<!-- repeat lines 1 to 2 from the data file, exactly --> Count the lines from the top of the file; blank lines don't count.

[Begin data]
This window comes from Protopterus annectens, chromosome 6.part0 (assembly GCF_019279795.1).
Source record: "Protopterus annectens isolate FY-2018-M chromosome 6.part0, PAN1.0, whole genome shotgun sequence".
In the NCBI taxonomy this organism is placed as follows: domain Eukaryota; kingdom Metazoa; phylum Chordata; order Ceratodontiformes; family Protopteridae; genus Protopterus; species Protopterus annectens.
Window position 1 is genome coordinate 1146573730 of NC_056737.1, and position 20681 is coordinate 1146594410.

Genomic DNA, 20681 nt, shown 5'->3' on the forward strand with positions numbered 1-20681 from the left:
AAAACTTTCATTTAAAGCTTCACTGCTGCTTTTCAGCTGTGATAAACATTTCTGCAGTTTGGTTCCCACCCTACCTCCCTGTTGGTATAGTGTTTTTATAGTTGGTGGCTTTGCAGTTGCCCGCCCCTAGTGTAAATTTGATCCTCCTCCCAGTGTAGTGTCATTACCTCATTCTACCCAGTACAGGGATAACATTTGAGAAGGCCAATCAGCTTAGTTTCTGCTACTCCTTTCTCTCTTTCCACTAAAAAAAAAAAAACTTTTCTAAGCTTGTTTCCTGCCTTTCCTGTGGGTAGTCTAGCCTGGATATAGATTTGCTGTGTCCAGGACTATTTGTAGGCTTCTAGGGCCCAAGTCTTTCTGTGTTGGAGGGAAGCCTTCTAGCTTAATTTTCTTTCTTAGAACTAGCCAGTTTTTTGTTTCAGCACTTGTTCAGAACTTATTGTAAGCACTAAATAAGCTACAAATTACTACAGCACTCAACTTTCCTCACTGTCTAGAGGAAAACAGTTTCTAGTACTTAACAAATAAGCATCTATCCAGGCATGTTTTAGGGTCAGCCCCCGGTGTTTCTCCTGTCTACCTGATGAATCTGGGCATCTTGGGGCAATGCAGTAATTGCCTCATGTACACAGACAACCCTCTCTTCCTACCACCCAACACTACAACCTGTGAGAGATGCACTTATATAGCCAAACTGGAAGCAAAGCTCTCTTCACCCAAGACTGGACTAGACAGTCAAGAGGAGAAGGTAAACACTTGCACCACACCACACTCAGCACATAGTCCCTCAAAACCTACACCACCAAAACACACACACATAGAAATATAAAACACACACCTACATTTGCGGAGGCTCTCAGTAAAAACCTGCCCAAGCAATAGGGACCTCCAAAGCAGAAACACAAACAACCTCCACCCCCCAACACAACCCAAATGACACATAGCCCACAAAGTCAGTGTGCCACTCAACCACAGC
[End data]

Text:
This window comes from Protopterus annectens, chromosome 6.part0 (assembly GCF_019279795.1).
Source record: "Protopterus annectens isolate FY-2018-M chromosome 6.part0, PAN1.0, whole genome shotgun sequence".